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2. Quick Start > The Flesh on an HTML or XHTML Document

The Flesh on an HTML or XHTML Document

Except for the <html>, <head>, <body>, and <title> tags, the HTML and XHTML standards have few other required structural elements. You’re free to include pretty much anything else in the contents of your document. (The web surfers among you know that authors have taken full advantage of that freedom, too.) Perhaps surprisingly, though, there are only three main types of HTML/XHTML content: tags (which we described previously), comments, and text.

Comments

A raw document with all its embedded tags can quickly become nearly unreadable, like computer-programming source code. We strongly recommend that you use comments to guide your composing eye.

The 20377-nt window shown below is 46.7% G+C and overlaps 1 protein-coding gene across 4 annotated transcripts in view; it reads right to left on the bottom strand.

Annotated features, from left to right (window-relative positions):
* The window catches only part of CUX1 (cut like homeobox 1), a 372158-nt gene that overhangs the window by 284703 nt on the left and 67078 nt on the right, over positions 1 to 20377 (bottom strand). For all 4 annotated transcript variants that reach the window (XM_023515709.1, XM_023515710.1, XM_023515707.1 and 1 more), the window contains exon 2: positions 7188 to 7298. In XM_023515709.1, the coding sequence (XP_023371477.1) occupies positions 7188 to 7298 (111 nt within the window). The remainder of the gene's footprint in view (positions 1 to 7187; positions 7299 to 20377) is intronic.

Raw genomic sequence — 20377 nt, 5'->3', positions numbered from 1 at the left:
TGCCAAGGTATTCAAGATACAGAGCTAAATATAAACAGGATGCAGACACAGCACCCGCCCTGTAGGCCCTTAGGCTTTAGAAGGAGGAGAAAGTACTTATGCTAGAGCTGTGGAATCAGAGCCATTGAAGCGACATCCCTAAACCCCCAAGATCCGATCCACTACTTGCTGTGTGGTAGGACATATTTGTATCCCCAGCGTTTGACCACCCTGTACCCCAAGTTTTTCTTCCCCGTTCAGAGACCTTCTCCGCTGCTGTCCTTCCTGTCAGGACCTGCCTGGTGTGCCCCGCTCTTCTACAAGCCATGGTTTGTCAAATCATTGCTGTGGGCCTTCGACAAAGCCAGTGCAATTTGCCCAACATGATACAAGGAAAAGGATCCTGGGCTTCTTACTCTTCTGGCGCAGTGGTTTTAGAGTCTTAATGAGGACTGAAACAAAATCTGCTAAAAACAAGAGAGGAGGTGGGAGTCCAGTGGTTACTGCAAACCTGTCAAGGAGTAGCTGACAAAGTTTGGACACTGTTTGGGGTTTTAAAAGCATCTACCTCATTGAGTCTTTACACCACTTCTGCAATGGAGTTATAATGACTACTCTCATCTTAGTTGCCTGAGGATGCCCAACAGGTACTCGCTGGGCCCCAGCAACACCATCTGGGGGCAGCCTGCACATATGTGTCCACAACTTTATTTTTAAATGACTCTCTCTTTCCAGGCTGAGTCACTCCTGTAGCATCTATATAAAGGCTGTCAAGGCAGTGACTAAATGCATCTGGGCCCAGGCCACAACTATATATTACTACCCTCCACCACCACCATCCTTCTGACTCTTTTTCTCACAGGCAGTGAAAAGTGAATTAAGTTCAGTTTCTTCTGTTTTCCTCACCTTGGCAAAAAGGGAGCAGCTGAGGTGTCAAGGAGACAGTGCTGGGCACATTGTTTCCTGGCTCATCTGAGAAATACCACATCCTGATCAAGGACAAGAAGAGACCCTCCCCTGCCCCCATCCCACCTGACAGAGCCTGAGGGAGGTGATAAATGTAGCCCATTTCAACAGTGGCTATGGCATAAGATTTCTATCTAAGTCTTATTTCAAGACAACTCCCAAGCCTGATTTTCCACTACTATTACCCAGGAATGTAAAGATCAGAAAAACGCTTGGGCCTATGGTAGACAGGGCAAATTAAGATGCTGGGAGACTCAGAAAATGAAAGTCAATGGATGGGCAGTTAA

Although it’s part of your document, nothing in a comment, which goes between the special starting tag <!-- and ending tag --> comment delimiters, gets included in the browser display of your document. You see a comment in the source, as in our simple HTML example, but you don’t see it on the display, as evidenced by our comment’s absence in Figure 2-1. Anyone can download the source text of your documents and read the comments, though, so be careful what you write. [Section 3.5.3]


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